6 found
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  1.  26
    Ancient Racists, Color-Blindness, and Figs: Why Periodization and Localization Matters for for Anti-Racism.William H. Harwood - 2023 - Philosophy in the Contemporary World 29 (1):5-36.
    Interrogating received knowledge is constitutive to any critical project, and recently there has been a wave of scholarship which argues for locating the origin of racist-thinking prior to modern Europe—even prior to the Common Era—without any real consideration of the potential dangers accompanying such a seismic redefinition. By expanding “racism” to include potentially any pre-modern xenophobic or ethnicist atrocity, even well-meaning scholarship dilutes the peculiar injustice of modern Europe’s most successful epistemological weapon. As a result, we lose any criteria to (...)
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  2. Heroes and Demigods: Aristotle's Hypothetical "Defense" of True Nobles.William H. Harwood & Paria Akhgari - 2023 - Eirene 59 (I-II):67-98.
    Although the commentary on Aristotle’s problematic discussion of slavery is vast, his discussion of nobility receives little attention. The fragments of his dialogue On Noble Birth constitute his most extensive examination of nobility, and while their similarity to the παμβασιλεύς of the Politics has recently been recognized, their relevance to natural slavery has hitherto gone unnoticed. Yet by declaring that true nobles – particularly the god-like ἀρχηγός – preternaturally possess superhuman characteristics, Aristotle precludes their easy inclusion in the kind “human” (...)
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  3.  15
    The Canary in the Gold Mine: Ethics, Privacy, and Big Data Analytics.William H. Harwood - 2019 - Dialogue and Universalism 29 (3):141-150.
    This paper offers a sketch of the complicated conflicts which arise—and metastasize seemingly daily—in the era of Big Data. Given the public’s ubiquitous-yet-ostensibly-voluntary data surrender, and industry’s ubiquitous-yet-ostensibly-anodyne collection of the same, inaction is not an option for any near-just society. By revisiting the philosophical basis for Panoptic apparatus, sketching the tumultuous history of US contract law trying to protect the public from itself, and comparing existing industry codes for similarly-situated—read: terrifyingly invasive—fields, the paper will provide a preliminary framework for (...)
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  4.  28
    Genes are the New Black: Racism and 'Roots' in the Age of 23andMe.William H. Harwood - 2020 - Social Philosophy Today 36:153-177.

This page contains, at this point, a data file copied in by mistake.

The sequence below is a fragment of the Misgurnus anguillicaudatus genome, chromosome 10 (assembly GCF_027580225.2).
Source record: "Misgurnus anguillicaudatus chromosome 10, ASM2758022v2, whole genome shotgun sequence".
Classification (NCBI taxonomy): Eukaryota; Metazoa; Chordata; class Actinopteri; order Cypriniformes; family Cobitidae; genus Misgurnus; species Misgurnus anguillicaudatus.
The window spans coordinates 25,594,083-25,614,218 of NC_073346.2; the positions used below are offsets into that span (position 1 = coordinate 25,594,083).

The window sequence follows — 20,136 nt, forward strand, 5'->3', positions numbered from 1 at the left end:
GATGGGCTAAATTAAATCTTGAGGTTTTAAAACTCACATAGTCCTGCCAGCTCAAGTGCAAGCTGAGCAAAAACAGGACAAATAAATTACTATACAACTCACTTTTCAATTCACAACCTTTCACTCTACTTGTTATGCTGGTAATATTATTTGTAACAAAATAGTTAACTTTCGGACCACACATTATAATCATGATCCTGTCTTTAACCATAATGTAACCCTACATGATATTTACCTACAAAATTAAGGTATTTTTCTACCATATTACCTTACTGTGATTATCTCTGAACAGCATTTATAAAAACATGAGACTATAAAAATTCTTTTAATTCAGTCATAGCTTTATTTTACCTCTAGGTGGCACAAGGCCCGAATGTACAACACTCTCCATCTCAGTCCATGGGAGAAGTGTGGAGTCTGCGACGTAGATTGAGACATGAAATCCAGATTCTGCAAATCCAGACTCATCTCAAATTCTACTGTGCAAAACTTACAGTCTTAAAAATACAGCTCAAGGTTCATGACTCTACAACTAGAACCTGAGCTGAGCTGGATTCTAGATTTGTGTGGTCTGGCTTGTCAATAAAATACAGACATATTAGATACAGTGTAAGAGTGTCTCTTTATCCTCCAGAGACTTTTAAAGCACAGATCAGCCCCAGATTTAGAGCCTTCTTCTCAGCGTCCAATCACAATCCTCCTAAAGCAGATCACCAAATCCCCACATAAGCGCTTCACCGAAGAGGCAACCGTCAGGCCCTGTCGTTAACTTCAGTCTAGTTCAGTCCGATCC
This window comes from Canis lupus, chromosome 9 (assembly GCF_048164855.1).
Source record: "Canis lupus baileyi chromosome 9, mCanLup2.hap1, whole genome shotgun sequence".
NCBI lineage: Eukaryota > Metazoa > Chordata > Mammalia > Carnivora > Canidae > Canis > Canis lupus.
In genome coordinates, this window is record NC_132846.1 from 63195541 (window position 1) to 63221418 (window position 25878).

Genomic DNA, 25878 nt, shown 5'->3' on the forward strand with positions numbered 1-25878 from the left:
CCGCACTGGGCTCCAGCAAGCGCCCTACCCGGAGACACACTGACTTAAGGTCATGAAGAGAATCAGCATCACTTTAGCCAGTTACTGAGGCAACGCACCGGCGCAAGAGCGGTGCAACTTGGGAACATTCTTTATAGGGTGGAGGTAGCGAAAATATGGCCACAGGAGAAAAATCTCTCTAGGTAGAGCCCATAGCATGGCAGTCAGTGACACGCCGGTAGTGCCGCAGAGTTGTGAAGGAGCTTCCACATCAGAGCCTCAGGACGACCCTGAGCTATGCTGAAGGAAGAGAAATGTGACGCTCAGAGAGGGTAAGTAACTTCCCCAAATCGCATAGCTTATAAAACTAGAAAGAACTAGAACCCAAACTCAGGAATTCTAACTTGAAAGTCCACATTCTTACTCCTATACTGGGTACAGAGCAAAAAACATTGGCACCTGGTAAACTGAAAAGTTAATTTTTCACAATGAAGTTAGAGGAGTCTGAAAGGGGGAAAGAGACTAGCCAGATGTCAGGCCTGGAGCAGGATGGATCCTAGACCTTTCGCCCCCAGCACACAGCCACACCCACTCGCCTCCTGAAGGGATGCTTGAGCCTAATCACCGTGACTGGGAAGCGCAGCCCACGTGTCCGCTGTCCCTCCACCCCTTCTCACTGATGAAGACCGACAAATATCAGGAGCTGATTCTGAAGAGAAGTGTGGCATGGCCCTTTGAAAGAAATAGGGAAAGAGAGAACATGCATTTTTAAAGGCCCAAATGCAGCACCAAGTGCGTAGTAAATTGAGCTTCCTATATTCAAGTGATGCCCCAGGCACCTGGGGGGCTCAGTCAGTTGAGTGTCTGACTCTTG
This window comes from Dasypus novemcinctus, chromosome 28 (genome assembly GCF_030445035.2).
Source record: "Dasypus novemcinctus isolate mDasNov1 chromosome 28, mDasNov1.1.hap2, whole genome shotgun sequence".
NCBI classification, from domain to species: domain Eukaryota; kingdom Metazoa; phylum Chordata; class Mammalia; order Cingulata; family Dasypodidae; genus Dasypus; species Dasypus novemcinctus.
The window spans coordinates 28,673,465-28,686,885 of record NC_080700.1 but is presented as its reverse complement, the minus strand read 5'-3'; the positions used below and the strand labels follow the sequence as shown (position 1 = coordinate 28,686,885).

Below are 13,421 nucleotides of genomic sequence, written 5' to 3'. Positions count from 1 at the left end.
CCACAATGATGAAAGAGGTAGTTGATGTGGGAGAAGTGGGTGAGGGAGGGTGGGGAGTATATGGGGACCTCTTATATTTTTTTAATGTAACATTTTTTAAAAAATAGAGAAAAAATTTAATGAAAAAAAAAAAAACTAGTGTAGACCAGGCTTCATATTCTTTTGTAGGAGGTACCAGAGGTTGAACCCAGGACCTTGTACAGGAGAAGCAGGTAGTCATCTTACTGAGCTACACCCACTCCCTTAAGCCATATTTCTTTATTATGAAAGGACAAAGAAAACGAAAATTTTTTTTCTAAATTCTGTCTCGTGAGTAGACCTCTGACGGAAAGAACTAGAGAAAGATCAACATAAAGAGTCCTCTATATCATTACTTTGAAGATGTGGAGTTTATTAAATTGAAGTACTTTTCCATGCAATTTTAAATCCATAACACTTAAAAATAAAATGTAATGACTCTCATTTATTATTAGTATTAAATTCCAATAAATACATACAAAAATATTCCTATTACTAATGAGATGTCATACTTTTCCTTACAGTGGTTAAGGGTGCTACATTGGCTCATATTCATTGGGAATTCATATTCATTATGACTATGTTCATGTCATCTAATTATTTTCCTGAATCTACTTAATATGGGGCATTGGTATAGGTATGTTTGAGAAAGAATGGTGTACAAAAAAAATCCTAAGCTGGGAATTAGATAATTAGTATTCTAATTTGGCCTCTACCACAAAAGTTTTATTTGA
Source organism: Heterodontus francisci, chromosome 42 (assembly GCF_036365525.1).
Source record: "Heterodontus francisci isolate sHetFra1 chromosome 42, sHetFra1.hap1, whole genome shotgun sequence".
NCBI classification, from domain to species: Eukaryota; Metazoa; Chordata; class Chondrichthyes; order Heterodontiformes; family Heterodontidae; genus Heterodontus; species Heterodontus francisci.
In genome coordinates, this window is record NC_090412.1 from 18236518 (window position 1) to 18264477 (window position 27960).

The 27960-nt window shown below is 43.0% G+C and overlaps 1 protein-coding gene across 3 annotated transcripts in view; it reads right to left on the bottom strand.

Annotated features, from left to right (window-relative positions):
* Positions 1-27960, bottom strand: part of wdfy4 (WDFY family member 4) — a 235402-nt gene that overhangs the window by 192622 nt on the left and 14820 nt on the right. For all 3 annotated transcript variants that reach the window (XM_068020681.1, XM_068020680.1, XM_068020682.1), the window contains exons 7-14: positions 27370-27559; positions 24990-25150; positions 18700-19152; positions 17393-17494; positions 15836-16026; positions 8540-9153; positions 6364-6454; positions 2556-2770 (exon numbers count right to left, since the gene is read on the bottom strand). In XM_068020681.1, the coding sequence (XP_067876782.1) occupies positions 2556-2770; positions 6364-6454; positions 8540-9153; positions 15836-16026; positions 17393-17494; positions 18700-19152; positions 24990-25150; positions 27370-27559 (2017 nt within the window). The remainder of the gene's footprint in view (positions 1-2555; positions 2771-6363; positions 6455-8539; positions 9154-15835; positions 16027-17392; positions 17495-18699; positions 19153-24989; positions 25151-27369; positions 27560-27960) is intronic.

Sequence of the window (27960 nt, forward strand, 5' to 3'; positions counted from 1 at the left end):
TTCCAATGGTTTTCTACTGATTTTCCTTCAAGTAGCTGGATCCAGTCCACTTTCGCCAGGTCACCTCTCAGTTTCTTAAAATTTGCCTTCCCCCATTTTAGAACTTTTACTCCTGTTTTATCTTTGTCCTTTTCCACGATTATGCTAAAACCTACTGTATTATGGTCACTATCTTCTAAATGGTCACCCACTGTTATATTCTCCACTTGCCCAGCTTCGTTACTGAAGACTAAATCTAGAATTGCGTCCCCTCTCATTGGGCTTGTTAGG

Although there is much discussion in scientific and law journals regarding direct-to-consumer genetic testing (DTCGT), there is a paucity of philosophical-ethical examination of how such services threaten to repeat the essentialist, racial-projects of the past. On the one hand, testing for ancestry can be cathartic: for those lacking familial history as to when and how they came to be where they are, DTCGT can offer powerful access to their lineage and identity-formation. On the other hand, DTCGT inevitably reinscribes problematic epistemologies (...)
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  5.  39
    Secrecy, transparency and government whistleblowing.William H. Harwood - 2017 - Philosophy and Social Criticism 43 (2):164-186.
    In the first part of the 21st century, the complicated relationship between transparency and security reached a boiling point with revelations of extra-judicial CIA activities, near universal NSA monitoring and unprecedented whistleblowing – and prosecution of whistleblowers under the Espionage Act. This article examines the dual necessities of security and transparency for any democracy, and the manner in which whistleblowers radically saddle this Janus-faced relationship. Then I will move to contemporary examples of whistleblowing, showing how and why some prove more (...)
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  6.  30
    Aliens and Monsters: Aristotle’s Hypothetical “Defense” of Natural Slavery.William H. Harwood - 2022 - Dialogue and Universalism 32 (2):103-125.
    This paper examines Aristotle’s discussion of slavery, showing his description of actual slavery to be an indictment and those regarding natural slavery to be a hypothetical investigation of a separate kind. Aristotle not only precludes the inclusion of natural slaves and freepersons in a single natural kind, but also articulates such bizarre requirements for natural slaves that they ultimately cannot exist. While this reading avoids notorious difficulties associated with Aristotle’s discussion of slaves, it replaces them with impossible preconditions for just (...)
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